Signs of Life
That Rondi Charleston is a superb interpreter of everything from Johnny Mercer to Stevie Wonder has been proven time and again over the past dozen years. But her four previous albums have only hinted at what the remarkable Signs of Life fully reveals: that she is a songwriter whose poetic, narrative and compositional skills are comparable to such modern masters as Joni Mitchell and Paul Simon. Five of the 11 selections here were written or co-written by Charleston, all existential explorations on a grand (perhaps even deistic) scale.
Partnering with composer Dave Stryker (also the album’s musical director and guitarist), Charleston opens with “DNA,” a hypnotic examination of the universal formula that makes us each unique. The title track, for which she crafted both words and music, draws on personal touchstones to measure the weight of shared history. “How the River Flows” and “The Wind Speaks,” both written with Stryker, respectively extol the life forces of water and air. Stryker and his wife, first-time lyricist Tynia Thomassie, contribute “In These Hours,” a transfixing celebration of twilight enchantment.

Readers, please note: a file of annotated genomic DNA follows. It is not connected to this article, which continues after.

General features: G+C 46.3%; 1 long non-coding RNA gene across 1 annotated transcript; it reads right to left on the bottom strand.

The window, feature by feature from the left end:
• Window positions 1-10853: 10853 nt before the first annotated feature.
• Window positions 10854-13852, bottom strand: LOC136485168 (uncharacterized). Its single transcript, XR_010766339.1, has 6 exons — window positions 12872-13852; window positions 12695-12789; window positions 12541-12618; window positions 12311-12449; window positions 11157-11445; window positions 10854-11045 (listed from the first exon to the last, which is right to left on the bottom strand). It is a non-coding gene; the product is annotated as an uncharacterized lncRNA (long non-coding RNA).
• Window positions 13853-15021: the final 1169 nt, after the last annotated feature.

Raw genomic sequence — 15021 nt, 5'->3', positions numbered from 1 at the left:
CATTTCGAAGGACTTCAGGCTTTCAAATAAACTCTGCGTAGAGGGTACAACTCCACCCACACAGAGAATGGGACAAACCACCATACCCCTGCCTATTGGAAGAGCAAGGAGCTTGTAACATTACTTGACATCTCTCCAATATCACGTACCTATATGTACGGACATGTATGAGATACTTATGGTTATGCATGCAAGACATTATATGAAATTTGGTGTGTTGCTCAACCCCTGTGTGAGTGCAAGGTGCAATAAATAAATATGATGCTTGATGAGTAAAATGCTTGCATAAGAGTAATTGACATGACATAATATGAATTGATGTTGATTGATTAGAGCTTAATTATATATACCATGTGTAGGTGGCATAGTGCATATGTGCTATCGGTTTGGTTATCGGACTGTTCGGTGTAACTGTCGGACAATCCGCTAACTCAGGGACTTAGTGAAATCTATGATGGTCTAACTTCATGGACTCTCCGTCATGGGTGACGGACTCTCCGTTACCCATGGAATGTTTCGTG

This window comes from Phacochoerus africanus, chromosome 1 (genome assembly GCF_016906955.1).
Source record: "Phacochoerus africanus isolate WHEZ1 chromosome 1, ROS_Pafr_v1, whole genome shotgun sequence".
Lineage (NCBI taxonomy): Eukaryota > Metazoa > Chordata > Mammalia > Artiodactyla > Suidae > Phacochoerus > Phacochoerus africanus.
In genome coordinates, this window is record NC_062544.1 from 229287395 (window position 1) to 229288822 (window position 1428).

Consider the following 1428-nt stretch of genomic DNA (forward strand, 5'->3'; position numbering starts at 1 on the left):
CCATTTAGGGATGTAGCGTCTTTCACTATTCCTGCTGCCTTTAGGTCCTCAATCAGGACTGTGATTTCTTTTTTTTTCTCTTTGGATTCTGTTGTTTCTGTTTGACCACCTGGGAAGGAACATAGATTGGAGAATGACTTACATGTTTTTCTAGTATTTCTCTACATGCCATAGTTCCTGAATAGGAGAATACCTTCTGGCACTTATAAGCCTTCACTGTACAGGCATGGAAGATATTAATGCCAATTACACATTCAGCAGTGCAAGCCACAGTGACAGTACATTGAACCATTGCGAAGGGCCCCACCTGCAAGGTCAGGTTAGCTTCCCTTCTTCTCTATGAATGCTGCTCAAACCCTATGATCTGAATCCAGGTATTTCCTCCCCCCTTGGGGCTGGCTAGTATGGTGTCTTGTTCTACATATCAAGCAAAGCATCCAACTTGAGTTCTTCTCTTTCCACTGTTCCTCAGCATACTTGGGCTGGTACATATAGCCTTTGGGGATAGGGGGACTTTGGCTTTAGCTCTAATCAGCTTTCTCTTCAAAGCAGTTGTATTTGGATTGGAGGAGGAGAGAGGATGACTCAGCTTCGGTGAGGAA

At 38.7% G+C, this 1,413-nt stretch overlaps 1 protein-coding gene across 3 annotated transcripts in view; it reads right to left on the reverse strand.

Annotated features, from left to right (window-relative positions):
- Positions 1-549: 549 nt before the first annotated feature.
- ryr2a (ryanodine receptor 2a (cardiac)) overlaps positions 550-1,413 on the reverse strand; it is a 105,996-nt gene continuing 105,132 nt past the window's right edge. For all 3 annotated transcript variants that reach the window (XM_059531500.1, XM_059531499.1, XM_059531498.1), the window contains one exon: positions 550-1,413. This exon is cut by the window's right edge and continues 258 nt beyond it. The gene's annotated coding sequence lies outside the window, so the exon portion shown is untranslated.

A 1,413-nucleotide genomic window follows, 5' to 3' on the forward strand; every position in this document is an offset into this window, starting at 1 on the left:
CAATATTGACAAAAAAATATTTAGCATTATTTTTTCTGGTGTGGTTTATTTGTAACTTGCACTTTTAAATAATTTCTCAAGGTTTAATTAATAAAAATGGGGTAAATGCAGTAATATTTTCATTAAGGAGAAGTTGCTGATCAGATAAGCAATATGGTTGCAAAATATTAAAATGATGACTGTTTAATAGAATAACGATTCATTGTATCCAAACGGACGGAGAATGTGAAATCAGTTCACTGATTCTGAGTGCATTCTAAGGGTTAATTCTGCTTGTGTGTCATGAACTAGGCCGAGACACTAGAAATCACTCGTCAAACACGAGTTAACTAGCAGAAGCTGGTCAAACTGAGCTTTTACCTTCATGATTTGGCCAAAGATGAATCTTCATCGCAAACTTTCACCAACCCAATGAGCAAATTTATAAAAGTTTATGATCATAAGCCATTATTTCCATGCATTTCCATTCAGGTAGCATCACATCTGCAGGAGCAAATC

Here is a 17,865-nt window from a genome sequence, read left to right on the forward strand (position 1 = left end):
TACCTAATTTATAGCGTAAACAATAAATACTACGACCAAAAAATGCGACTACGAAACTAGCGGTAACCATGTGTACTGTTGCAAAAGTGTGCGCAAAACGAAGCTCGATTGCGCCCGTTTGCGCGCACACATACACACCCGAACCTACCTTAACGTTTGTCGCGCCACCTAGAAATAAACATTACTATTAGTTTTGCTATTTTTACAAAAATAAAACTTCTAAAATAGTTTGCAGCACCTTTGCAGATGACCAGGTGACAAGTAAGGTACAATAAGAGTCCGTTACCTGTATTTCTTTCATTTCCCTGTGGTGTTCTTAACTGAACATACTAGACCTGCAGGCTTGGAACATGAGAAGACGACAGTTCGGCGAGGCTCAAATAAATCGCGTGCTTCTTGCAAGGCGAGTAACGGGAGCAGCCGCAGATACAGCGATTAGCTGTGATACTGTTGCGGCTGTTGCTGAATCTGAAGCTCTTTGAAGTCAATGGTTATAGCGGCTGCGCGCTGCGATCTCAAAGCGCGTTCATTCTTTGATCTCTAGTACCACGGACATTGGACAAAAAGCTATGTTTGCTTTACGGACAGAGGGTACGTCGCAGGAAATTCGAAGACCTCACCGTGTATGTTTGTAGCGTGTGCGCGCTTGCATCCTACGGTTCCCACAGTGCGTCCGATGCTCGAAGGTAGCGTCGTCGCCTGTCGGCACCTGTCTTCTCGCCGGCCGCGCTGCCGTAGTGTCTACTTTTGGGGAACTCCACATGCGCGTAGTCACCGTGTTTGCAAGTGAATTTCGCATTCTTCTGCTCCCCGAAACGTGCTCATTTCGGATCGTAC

To complete the playlist, Charleston sagely adds a sweeping assortment of likeminded pearls, extending from Monk’s “Reflections” and Shorter’s “Footprints” to Simon’s magically festive, life-affirming “Spirit Voices.” But the piece de resistance is “The Cave Knows,” co-created by Charleston and Fred Hersch for the award-winning documentary No Place on Earth, a magnificent ode to courage.